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Details about  Civil War Letter James Crawford 10th Co First Invalid Corps, July 20, 1863

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Civil War Letter James Crawford 10th Co First Invalid Corps, July 20, 1863
Civil-War-Letter-James-Crawford-10th-Co-First-Invalid-Corps-July-20-1863
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Item condition:
Used
Ended:
Jul 03, 2012
Winning bid:
US $58.00
5 bids ]
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Item location:
Gaithersburg, MD, United States

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150845999168
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Used: An item that has been used previously. See the seller’s listing for full details and description of ... Read moreabout the condition
Fort Stevens, DC: James G. Crawford from Cleveland
Visit Store:   Antebellum Covers

Very interesting soldier's letter from James G. Crawford. 10th Co, First Invalid Corps, 3 pages in pencil.  Philadelphia at Dimond Square, nice illustratiion View of the Capitol at Washington, July 20, 63, to his brother, since last writing, things have taken quite a change with me in military, we have been organized into companies in the invalid corps, we are now at Phila PA, 5 companies came here to stop any riots should there be any, our company had to go to Scranton about 60 miles away where there are copperheads, the people are most awful kind to our soldiers, they came to camp last evening by the hundreds, the crowd was about 2,000, they brought all sorts of provisions, boys rejoiced as now they would have something good to eat once more, will you please send me $2.00 as this is the last sheet and the last postage stamp.  Someone in the past laminated this letter which is too bad but at least it is well preserved.   Comes with a color scan of a first person account in a letter Crawford wrote July 17, 1864 about Lincoln's visit to Fort Stevens.  Lincoln rode his horse up and down the lines commending the soldiers for their victory!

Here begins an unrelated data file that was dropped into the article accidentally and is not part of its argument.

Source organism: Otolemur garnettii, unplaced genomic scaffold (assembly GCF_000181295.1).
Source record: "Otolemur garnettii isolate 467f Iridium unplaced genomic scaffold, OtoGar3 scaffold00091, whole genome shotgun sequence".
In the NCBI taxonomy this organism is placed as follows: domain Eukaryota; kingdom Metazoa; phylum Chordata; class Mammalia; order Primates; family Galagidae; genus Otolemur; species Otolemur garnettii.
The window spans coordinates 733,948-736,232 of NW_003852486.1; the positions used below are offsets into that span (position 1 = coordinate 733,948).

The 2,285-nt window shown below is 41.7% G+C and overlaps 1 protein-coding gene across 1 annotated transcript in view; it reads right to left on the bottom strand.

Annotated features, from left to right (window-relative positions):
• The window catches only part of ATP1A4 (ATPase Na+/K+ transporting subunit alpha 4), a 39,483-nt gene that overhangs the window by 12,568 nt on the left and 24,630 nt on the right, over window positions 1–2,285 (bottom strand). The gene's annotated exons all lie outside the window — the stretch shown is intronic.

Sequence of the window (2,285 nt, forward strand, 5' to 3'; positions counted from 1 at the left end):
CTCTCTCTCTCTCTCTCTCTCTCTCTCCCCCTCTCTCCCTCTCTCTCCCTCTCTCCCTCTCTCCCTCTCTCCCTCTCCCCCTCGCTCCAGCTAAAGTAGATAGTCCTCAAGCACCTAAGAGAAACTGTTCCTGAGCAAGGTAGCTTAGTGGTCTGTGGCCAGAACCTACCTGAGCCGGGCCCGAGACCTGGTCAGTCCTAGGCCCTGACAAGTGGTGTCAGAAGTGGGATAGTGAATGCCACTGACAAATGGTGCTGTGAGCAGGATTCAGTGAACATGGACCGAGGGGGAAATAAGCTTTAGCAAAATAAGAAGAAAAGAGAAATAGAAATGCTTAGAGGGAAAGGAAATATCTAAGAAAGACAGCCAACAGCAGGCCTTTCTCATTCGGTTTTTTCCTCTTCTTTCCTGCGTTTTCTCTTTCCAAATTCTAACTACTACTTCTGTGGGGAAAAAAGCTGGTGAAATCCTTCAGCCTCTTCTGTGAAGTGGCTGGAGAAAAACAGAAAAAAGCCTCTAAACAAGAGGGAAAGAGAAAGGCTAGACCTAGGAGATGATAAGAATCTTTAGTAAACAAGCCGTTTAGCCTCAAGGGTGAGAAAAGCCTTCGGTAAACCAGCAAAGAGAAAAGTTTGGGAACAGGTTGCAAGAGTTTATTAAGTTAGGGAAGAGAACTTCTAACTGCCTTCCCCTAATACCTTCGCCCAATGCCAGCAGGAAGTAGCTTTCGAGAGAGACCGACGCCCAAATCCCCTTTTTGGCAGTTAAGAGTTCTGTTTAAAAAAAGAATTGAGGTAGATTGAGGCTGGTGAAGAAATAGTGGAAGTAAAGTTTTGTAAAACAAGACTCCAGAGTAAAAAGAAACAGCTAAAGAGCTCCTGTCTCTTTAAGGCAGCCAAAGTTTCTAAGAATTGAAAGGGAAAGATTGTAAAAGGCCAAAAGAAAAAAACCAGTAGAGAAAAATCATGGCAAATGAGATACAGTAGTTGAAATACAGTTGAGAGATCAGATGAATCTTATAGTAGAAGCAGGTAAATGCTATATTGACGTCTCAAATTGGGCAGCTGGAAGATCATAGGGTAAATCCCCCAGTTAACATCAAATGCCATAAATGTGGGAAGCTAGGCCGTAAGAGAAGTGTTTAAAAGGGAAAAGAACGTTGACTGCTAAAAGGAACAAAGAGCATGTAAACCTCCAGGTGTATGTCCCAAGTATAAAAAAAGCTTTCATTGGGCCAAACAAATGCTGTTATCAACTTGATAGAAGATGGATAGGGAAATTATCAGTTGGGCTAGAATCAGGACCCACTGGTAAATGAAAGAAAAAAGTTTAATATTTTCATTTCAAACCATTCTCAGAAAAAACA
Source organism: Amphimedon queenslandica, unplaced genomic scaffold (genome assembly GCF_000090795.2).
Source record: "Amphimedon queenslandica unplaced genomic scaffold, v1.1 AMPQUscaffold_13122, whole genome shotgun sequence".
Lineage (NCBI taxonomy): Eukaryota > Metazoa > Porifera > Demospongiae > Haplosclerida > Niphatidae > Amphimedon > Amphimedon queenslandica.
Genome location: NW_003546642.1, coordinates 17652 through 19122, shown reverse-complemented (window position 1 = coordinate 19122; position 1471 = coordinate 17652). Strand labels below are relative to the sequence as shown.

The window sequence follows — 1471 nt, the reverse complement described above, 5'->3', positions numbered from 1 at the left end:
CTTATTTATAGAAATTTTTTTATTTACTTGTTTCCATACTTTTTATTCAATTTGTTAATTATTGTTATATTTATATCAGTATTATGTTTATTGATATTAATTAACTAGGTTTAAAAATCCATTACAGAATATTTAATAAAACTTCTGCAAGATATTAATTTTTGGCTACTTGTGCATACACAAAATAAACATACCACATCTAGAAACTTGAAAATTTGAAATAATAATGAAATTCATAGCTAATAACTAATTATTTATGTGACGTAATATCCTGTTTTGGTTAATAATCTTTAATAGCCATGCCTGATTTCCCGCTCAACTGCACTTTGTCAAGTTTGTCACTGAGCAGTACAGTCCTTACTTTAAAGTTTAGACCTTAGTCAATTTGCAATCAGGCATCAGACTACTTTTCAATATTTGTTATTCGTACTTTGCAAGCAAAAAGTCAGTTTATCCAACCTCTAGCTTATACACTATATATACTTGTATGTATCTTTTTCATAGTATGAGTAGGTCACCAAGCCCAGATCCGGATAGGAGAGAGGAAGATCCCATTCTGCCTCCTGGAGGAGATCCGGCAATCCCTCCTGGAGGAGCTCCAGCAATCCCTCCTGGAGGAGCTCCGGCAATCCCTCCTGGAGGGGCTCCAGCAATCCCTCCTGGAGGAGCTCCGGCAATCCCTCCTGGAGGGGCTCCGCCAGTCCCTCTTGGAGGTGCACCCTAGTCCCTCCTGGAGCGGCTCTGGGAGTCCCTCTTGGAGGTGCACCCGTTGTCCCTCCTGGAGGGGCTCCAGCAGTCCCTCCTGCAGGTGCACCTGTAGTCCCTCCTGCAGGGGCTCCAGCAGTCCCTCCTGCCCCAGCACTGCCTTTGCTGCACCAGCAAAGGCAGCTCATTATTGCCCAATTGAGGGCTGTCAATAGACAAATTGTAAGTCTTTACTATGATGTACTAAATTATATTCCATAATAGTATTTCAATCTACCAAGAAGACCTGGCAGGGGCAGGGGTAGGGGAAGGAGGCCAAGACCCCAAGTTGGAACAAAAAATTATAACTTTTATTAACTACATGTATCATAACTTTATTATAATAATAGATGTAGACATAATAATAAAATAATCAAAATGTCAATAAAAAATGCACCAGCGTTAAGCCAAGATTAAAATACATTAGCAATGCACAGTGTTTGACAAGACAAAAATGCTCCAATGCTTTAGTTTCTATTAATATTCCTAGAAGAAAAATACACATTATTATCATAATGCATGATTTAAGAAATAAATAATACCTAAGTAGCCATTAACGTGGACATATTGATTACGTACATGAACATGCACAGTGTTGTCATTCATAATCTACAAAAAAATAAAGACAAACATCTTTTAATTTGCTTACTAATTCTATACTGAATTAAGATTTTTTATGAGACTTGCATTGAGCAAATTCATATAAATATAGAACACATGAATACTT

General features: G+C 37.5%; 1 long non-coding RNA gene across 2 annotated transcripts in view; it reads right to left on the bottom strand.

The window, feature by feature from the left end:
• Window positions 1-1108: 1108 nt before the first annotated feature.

Fort Stevens was part of the extensive fortifications built around Washington, D.C., during the American Civil War. It was constructed in 1861 as "Fort Massachusetts" and later enlarged by the Union Army and renamed "Fort Stevens" after Brig. Gen. Isaac Ingalls Stevens, who was killed at the Battle of Chantilly, Virginia, on September 1, 1862.